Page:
Genomic expression over batch growth of mupirocin producing strain Pseudomonas synxantha NCIMB10586
ABSTRACT: The Pseudomonas synxantha strain NCIMB10586 produces the antibiotic mupirocin / Pseudomonic acid A from a 75 kb gene cluster; expression of this is regulated through quorum-sensing. We wished to examine expression of the strain during batch growth, in particular of the mupirocin cluster and any other operons regulated in a similar manner. We took samples from three independent cultures at 7 time-points - sampling every 2 hours from 6 to 18 hours.
Project description:Cytosine DNA methylation is a heritable epigenetic mark present in many eukaryotic organisms. While DNA methylation likely has a conserved role in gene silencing, the levels and patterns of DNA methylation appear to vary drastically among different organisms. Here, we used shotgun genomic bisulfite sequencing (BS-Seq) to compare DNA methylation in eight diverse plant and animal genomes. We found that patterns of methylation are very similar in flowering plants with methylated cytosines detected in all sequence contexts, whereas CG methylation predominates in animals. Vertebrates have methylation throughout the genome except for CpG islands. Gene body methylation is conserved with clear preference for exons in most of the organisms. Furthermore, genes appear to be the major target of methylation in Ciona and honeybee. Among the eight organisms, the green alga Chlamydomonas has the most unusual pattern of methylation, having non-CG methylation enriched in exons of genes rather than in repeats and transposons. In addition, we demonstrate that the Dnmt1 cofactor Uhrf1 has a conserved function in maintaining CG methylation in both transposons and gene bodies in the mouse, Arabidopsis, and zebrafish genomes. Comparison of methylation across eight eukaryotic organisms
Project description:Differentiation into diverse cell lineages requires orchestration of gene regulatory networks guiding cell fate choices. Genetic factors acting through changes in transcriptional levels can contribute to cardiovascular disease risk by impacting early stages of development and have cell type-specific effects. We set out to characterize lineage trajectory progression of subpopulations and identify potential disease-related genes by examining their expression changes in single cells during early stages of cardiac lineage specification. Using 43,168 single-cell transcriptomes, we developed novel classification and trajectory analysis methods to dissect cellular composition and gene networks across five discrete time points underlying lineage derivation of mesoderm, definitive endoderm, vascular endothelium, cardiac precursors, and definitive cell types that comprise cardiomyocytes and a previously unrecognized cardiac outflow tract population.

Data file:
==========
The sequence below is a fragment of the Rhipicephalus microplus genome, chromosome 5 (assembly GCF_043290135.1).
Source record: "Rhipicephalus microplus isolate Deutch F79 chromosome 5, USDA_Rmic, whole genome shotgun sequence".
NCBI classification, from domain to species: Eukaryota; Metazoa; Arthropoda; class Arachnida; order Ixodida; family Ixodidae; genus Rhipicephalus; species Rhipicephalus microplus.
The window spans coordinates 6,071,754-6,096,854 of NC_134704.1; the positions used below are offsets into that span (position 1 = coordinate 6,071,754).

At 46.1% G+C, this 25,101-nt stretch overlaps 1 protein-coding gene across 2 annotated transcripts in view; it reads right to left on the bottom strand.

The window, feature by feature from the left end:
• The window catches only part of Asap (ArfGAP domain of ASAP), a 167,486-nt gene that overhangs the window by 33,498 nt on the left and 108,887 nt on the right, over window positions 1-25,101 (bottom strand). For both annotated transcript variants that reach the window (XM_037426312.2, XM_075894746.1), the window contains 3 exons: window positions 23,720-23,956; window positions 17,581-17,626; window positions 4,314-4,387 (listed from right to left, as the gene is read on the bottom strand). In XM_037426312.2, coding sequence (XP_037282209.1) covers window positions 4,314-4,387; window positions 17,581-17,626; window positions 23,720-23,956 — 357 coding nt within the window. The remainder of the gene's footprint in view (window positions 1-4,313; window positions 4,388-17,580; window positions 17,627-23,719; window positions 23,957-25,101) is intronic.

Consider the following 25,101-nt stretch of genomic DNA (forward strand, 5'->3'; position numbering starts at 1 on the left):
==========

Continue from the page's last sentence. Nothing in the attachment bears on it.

Project description:Selective transcriptional activation and repression of genes throughout signaling cascades and development are poorly understood. Transcription factors (TF) orchestrate patterns and magnitude of transcriptional response, but TF action, or inaction, is highly dependent upon TF kinetics, distance from genes, chromatin architecture, and the local occupancy of other TFs. We integrated genomic transcription, chromosome looping, TF binding, and chromatin structure data to analyze the molecular cascade that results from estradiol-induced (E2) signaling in human MCF-7 breast cancer cells and addressed the context-specific nature of gene regulation. We analyzed kinetic ChIP-seq that profiled the master regulator of the E2-mediated response, estrogen receptor (ER), and found that transient ER binding sites are specifically associated with enhancers of repressed genes. We performed replicate ChIP-seq experiments prior to estrogen treatment and 2min, 5min, 10min, 40min, and 160min after E2 treatment.